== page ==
But before he identifies the nature of this problem he cites Flint's sad history.
"Just since 2000, the city has been on a painful, arduous slide--losing 25% of its revenue from income and property taxes, 32% of the revenue sharing it gets from the state, 21% of its population and a staggering number of businesses and economic activity."
He points out more economic woes and admits that these
"...followed the brutal years Flint spent watching General Motors pack its bags and walk away, leaving a jobless, isolated population to survive in a landscape bereft of economic stability or opportunity."
True enough and a common problem for many smaller cities and even bigger ones like Detroit. But notice how these problems are treated as the given, as if they had no causes. No mention of why GM left the city.
And now he gives us his view of the problems.
"This is about cities themselves, and how Michigan's system of governing permits and even incentivizes the creation of poor, isolated urban centers that don't have enough population or resources to deliver services.
This is about race and class, and the historic emphasis of suburban development on moving away from black and poor communities, stripping them of the tax base and other resources they need to survive."
Observe how this whole thing is framed as if it were a government designed , top down policy of governance. What else is the meaning of the phrase 'governing permits even incentivizes" citizens to move from the city to the suburbs? Evidently he would be in favor of restricting such freedom in some way. People generally move to the burbs to have a house with a yard, or to get away from the din of the city. Doesn't matter the reason. A just society guarantees such freedom.
So how does the government incentivize such suburban movement? By permitting the suburbs to have single family homes on a small lot and a picket fence? How would the policy makers de-incentivize that? The last sentence is revealing, "stripping them of the tax base and other resources they need to survive." People don't need tax bases to survive. Governments do. People need freedom. This is not about the survival of the citizens of Flint, but rather survival of its and the states' survival i.e. government control. Mr Henderson continues:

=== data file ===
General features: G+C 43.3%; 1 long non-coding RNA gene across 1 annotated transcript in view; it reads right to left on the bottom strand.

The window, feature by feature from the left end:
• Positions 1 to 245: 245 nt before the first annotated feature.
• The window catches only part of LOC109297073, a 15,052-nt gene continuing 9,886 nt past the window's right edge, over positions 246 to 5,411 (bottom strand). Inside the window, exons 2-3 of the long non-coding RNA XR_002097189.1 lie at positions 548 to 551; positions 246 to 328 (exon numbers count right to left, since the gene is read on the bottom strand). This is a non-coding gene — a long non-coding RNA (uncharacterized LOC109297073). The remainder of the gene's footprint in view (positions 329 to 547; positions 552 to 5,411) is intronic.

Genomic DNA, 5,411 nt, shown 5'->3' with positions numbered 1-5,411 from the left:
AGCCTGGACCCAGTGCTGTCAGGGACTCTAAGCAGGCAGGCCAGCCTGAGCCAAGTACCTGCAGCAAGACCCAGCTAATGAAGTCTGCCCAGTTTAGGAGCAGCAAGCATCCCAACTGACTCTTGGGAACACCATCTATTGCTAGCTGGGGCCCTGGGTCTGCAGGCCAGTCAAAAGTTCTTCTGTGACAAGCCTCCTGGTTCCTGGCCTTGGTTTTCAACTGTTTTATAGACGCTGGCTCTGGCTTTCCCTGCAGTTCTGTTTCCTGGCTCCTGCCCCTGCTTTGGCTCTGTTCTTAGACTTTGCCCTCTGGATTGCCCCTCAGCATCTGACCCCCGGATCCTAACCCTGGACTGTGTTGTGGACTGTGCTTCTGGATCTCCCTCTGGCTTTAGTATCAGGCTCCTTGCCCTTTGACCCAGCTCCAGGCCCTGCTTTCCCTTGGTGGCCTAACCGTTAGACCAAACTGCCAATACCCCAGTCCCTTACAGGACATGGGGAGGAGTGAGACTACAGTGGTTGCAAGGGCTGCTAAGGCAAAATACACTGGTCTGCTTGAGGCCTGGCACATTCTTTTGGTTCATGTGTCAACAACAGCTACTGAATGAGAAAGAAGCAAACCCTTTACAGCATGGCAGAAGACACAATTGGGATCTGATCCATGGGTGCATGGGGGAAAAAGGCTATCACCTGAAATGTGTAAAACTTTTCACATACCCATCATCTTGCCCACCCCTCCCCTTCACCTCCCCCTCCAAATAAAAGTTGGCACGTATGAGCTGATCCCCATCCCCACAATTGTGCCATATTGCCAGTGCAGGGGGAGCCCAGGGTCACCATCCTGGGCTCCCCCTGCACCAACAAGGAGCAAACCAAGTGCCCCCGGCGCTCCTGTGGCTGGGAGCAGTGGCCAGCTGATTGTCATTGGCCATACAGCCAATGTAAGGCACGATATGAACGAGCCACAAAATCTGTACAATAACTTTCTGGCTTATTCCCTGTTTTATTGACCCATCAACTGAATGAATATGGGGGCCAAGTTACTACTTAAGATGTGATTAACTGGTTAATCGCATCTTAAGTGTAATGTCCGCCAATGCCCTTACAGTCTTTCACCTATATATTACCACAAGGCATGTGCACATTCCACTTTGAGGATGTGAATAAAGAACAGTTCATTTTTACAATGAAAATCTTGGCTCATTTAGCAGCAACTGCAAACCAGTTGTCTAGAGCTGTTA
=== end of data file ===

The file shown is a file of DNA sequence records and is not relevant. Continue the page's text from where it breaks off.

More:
"This is about broad policy questions we seem unable to even ask in earnest in the conversation about tax structure and cities.
And it's about the frustrating ineffectiveness on both sides of the aisle, in leading any kind of re-think on urban policy."
'[T]he frustrating ineffectiveness on both sides of the aisle' is for sure. Neither political party wants to think outside the box of government providing everyone with their daily bread and water. (And when you leave that up to government, Flint is what you get.) One broad policy question the government and our intellectual pundits like Mr Henderson seem 'unable to even ask' is if you cannot afford to offer services then why keep trying to offer them?
When a family encounters hard economic times they cut back on the spending they normally do. Governments are not like that. They'll cut back on police and courts. They shouldn't. The provision of these is required by the Constitution. Politicians are loathe to cut back on economic services which are not required by the Constitution but which they use to get reelected (look what I did for you!). Again, survival of government control is the goal.
Mr Henderson goes on to talk about the richer suburbs surrounding Flint:
"These communities have gotten stronger as Flint has gotten smaller and weaker--and because Michigan permits hyper-local governance, the separation among these communities, just miles apart, helps cement the poverty and isolation that have taken hold in Flint. Grand Blanc and Flushing, and the many other communities surrounding Flint, don't share tax bases, school districts, park systems or even water systems with the city."